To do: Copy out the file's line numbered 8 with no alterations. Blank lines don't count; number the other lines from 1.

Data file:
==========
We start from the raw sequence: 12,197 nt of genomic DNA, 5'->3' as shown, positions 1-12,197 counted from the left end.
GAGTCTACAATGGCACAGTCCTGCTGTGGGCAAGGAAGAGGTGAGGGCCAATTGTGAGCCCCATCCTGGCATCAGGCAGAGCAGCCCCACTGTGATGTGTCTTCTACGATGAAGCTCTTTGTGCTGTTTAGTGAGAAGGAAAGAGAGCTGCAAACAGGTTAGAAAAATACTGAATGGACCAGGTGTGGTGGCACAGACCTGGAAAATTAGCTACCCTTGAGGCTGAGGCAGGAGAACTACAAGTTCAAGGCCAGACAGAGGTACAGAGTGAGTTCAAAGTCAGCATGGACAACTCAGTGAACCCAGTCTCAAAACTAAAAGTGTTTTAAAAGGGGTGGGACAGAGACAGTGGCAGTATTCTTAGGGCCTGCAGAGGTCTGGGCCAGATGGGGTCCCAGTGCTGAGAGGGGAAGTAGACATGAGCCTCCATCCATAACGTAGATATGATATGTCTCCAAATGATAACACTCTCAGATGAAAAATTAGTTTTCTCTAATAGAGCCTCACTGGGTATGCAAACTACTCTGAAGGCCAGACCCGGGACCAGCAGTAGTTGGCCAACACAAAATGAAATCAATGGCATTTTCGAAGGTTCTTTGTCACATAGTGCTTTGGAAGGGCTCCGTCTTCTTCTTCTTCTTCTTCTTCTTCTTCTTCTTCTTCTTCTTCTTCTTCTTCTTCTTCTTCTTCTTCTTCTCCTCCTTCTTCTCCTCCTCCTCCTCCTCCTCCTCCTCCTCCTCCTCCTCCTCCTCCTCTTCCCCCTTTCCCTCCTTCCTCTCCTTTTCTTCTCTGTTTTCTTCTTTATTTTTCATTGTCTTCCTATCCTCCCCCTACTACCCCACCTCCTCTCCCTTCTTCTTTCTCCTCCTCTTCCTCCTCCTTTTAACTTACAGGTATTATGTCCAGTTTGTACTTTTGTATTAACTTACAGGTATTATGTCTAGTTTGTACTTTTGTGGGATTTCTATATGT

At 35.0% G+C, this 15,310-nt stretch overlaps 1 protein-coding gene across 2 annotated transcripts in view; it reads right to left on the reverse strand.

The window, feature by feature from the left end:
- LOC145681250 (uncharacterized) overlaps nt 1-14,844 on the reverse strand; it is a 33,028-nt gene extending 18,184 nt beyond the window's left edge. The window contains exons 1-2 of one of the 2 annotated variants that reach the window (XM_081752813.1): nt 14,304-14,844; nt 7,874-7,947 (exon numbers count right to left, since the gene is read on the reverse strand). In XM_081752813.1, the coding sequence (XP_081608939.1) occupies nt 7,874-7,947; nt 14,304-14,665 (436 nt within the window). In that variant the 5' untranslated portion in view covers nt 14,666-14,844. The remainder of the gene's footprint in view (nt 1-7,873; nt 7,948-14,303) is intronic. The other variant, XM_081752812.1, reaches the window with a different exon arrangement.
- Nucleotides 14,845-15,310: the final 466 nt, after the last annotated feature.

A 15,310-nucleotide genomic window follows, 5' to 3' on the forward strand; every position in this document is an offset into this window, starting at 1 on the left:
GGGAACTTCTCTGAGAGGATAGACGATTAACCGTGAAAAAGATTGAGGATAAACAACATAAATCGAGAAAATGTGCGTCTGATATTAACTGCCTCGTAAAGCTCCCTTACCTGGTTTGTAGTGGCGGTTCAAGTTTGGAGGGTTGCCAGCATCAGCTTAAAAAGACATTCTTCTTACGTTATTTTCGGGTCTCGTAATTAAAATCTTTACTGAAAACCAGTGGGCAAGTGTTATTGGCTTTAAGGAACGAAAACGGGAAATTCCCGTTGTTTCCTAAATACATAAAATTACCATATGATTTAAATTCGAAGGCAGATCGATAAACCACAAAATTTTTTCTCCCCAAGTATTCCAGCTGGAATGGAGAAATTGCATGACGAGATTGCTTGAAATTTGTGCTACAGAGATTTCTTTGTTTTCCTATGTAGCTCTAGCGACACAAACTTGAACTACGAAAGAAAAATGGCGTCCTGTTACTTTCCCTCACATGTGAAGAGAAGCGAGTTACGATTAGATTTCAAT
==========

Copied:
GGGAACTTCTCTGAGAGGATAGACGATTAACCGTGAAAAAGATTGAGGATAAACAACATAAATCGAGAAAATGTGCGTCTGATATTAACTGCCTCGTAAAGCTCCCTTACCTGGTTTGTAGTGGCGGTTCAAGTTTGGAGGGTTGCCAGCATCAGCTTAAAAAGACATTCTTCTTACGTTATTTTCGGGTCTCGTAATTAAAATCTTTACTGAAAACCAGTGGGCAAGTGTTATTGGCTTTAAGGAACGAAAACGGGAAATTCCCGTTGTTTCCTAAATACATAAAATTACCATATGATTTAAATTCGAAGGCAGATCGATAAACCACAAAATTTTTTCTCCCCAAGTATTCCAGCTGGAATGGAGAAATTGCATGACGAGATTGCTTGAAATTTGTGCTACAGAGATTTCTTTGTTTTCCTATGTAGCTCTAGCGACACAAACTTGAACTACGAAAGAAAAATGGCGTCCTGTTACTTTCCCTCACATGTGAAGAGAAGCGAGTTACGATTAGATTTCAAT